It's a Wacky Ride Through History with the Smartest Dog Alive
|Peabody & Sherman" (2014).|
The interesting aspect of "Bullwinkle" is that it had several separate storylines going on, which made it somewhat confusing for a five-year-old to follow sometimes. This, however, created an entire universe of different characters beyond the main storyline of Rocky and Bullwinkle fighting off those dastardly but loveable spies, Boris and Natasha.
|A quick visit to King Tut's time doesn't go as planned.|
However, director Minkoff has been on a quest to make this film for a full decade, and one can only wonder if it was opportunism or, more likely, sheer love, of the material. He hooked Tiffany Ward, the daughter of Jay Ward, one of the series' creators (it pays to have the right parents in Hollywood), to serve as an executive producer to make sure the legacy was respected. The answer appears to be that Minkoff's motivations are pure and he is a huge fan of the original, but that doesn't necessarily mean that Mr. Peabody & Sherman is a great film.
|"My, what big eyes you have."|
|"And now for my rendition of 'Hound Dog.'"|
|Penny with her travelogue.|
|"King Tut (King Tut)/Now when he was a young man/He never thought he'd see/People stand in line to see the boy king."|
|The colors are dialed up on the extreme vivid side, as kids like them.|
|Sherman has a rough first day in school.|
|"Let's go fly a kite/Up to the highest height!"|
|The originals were drawn quite well for its time.|
|Yes, she supposedly said "Let them eat cake," we get it|
On the downside, "Mr. Peabody & Sherman" is disappointing in its reliance on the "greatest hits" sort of historical touchpoints that are endemic to these time-machine films. We don't see ordinary people from the past or ordinary times, just the King Tuts and King Agamemons and Abraham Lincolns that adorn the covers of history books and have been done to death in previous (and frankly better) time-travel films such as "Time Bandits." Sure, Marie Antoinette appears - next to a giant cake. Everybody from the past is kind to kids, everyone is portrayed precisely the way you would expect. It's that kind of film. You start to wonder why they didn't fit in the obligatory visit to the Titanic or maybe the dinosaur age as well. Well, there's always the direct-to-video sequel.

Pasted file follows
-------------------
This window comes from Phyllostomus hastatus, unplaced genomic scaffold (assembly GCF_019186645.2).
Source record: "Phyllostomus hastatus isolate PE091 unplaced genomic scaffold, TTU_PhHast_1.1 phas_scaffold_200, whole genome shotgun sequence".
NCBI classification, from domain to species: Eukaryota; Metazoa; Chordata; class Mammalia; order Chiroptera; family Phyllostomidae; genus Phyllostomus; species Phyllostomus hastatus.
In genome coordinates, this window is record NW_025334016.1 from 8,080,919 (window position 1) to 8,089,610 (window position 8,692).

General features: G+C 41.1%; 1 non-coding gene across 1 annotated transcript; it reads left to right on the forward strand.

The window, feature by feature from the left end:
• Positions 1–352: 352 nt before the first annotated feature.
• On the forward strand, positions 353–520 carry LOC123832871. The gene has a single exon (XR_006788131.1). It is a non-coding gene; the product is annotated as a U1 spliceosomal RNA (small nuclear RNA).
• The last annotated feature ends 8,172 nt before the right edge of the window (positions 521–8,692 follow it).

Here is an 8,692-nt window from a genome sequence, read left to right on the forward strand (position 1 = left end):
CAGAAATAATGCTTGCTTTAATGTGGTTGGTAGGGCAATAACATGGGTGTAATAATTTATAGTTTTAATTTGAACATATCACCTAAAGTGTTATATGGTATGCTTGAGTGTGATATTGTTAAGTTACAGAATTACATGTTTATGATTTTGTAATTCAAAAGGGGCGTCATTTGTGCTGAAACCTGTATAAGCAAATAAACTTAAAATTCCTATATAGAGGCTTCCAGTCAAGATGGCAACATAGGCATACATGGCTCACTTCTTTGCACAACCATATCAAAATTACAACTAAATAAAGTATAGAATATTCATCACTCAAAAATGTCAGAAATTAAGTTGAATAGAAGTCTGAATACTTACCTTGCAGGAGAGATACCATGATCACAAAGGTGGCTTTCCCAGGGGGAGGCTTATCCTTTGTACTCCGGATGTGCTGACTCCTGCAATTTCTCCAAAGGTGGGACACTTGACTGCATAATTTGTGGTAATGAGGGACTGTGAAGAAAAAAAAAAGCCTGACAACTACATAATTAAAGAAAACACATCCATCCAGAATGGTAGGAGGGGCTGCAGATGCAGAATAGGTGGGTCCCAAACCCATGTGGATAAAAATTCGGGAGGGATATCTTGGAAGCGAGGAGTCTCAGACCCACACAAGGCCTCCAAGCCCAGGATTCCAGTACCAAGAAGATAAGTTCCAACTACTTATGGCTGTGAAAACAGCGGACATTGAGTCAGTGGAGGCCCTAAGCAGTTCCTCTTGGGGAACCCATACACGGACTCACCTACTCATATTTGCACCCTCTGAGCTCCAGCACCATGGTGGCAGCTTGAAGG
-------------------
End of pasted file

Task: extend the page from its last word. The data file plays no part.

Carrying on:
|Ty Burrell is a step up from the original voice of Mr. Peabody.|
|The two "Modern Family" stars at the Sydney Premiere.|
“I grew up with the characters and I love the show. 'Mr. Peabody' was such a rich character, but he was unexplored. There was a lot they couldn’t get to in a four and half minute short. It seemed like there was a bigger idea there.”You can't blame a talented man for trying. However, after reading about his trials and tribulations in getting this film made, with all the revisions and compromises and everything else, you realize how it could all go wrong. And there was always Tiffany to please, in this case about putting a new spin on Mr. Peabody's voice:
“Tiffany is sort of the gatekeeper and she was not convinced. She wanted to get a soundalike, which I did not want to do. To me, there was an opportunity in casting a new voice to modernize the character. I convinced Tiffany that Ty was going to get there and he started watching the show to nail the cadence. He got the underlying connection and he made it his own.”When you are fighting with your executive producer over something as basic as the sound of the main character's voice, that's not a good sign. When a director says things after the fact like that, it is not accidental, he is making a tacit point and hoping people get it. For what it's worth in this case, retaining the highly affected voice of Mr. Peabody from the original would have been a disaster, and Minkoff undoubtedly made the right choice. Fortunately, he won that battle. But that undoubtedly was just one struggle among many, and each one saps a little inspiration from a project. The frequent studio changes and having to please different sets of executives with their own agendas couldn't have helped, either.
|The artist, hard at work.|
“I had the great good fortune to have Chuck Jones as a mentor and one of my first questions to him was, who did they make Bugs Bunny for? They never made the shows for kids. They made them to amuse themselves. If they laughed, it meant other people might laugh too. There has to be a range of jokes. Some are more slapstick and physical. Others are more verbal and cerebral.”That's an awesome comment about the great Chuck Jones and how he created his classic comedy, and no doubt talking to Minkoff about animation would be like taking a graduate seminar. However, the statement also is sort of explanatory in a defensive way, as if he realizes what the problem is with the finished product "Mr. Peabody & Sherman" and is trying to explain that he knows what it should and could have been regardless of how it actually turned out. It may have been Minkoff's intent to make "Mr. Peabody & Sherman" for adults, but apparently, something went seriously wrong on the way to the French Revolution. A film for adults wouldn't take the crass shortcut of portraying Marie Antoinette eating a giant cake (there's a good amount of evidence that she never even said "Let them eat cake," that was anti-royalist propaganda), and having our heroic trio buzzing in at random on Leonardo da Vinci right as he is polishing off the one painting everybody in grade school knows about - the Mona Lisa - just smacks of dumbing things down for, well, kids. And that's terrific - in a film aimed at kids.
|All of the characters from the past are very kid-friendly.|